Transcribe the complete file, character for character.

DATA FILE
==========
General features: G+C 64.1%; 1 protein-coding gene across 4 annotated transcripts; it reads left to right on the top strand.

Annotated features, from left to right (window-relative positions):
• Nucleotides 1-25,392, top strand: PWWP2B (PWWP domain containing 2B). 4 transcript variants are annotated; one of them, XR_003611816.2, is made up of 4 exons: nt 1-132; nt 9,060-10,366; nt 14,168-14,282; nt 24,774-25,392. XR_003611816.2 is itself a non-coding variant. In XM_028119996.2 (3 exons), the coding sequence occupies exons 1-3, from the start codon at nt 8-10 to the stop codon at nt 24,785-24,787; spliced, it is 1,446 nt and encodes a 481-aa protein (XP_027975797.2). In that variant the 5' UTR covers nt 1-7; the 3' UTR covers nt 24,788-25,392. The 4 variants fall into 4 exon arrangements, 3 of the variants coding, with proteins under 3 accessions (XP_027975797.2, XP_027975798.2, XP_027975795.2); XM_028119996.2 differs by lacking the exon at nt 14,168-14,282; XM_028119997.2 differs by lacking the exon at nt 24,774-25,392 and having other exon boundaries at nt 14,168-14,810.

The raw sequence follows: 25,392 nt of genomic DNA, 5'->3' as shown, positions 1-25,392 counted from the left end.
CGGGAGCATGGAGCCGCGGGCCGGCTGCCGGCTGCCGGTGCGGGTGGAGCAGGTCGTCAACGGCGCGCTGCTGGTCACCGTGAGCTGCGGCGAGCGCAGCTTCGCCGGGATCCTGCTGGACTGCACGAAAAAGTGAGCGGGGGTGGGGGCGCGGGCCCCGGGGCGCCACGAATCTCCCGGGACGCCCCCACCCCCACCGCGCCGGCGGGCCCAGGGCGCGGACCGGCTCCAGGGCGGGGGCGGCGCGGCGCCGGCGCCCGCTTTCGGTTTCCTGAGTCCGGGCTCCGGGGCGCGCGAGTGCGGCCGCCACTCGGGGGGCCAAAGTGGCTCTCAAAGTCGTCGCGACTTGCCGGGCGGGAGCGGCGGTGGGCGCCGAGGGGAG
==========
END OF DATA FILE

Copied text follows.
General features: G+C 64.1%; 1 protein-coding gene across 4 annotated transcripts; it reads left to right on the top strand.

Annotated features, from left to right (window-relative positions):
• Nucleotides 1-25,392, top strand: PWWP2B (PWWP domain containing 2B). 4 transcript variants are annotated; one of them, XR_003611816.2, is made up of 4 exons: nt 1-132; nt 9,060-10,366; nt 14,168-14,282; nt 24,774-25,392. XR_003611816.2 is itself a non-coding variant. In XM_028119996.2 (3 exons), the coding sequence occupies exons 1-3, from the start codon at nt 8-10 to the stop codon at nt 24,785-24,787; spliced, it is 1,446 nt and encodes a 481-aa protein (XP_027975797.2). In that variant the 5' UTR covers nt 1-7; the 3' UTR covers nt 24,788-25,392. The 4 variants fall into 4 exon arrangements, 3 of the variants coding, with proteins under 3 accessions (XP_027975797.2, XP_027975798.2, XP_027975795.2); XM_028119996.2 differs by lacking the exon at nt 14,168-14,282; XM_028119997.2 differs by lacking the exon at nt 24,774-25,392 and having other exon boundaries at nt 14,168-14,810.

The raw sequence follows: 25,392 nt of genomic DNA, 5'->3' as shown, positions 1-25,392 counted from the left end.
CGGGAGCATGGAGCCGCGGGCCGGCTGCCGGCTGCCGGTGCGGGTGGAGCAGGTCGTCAACGGCGCGCTGCTGGTCACCGTGAGCTGCGGCGAGCGCAGCTTCGCCGGGATCCTGCTGGACTGCACGAAAAAGTGAGCGGGGGTGGGGGCGCGGGCCCCGGGGCGCCACGAATCTCCCGGGACGCCCCCACCCCCACCGCGCCGGCGGGCCCAGGGCGCGGACCGGCTCCAGGGCGGGGGCGGCGCGGCGCCGGCGCCCGCTTTCGGTTTCCTGAGTCCGGGCTCCGGGGCGCGCGAGTGCGGCCGCCACTCGGGGGGCCAAAGTGGCTCTCAAAGTCGTCGCGACTTGCCGGGCGGGAGCGGCGGTGGGCGCCGAGGGGAG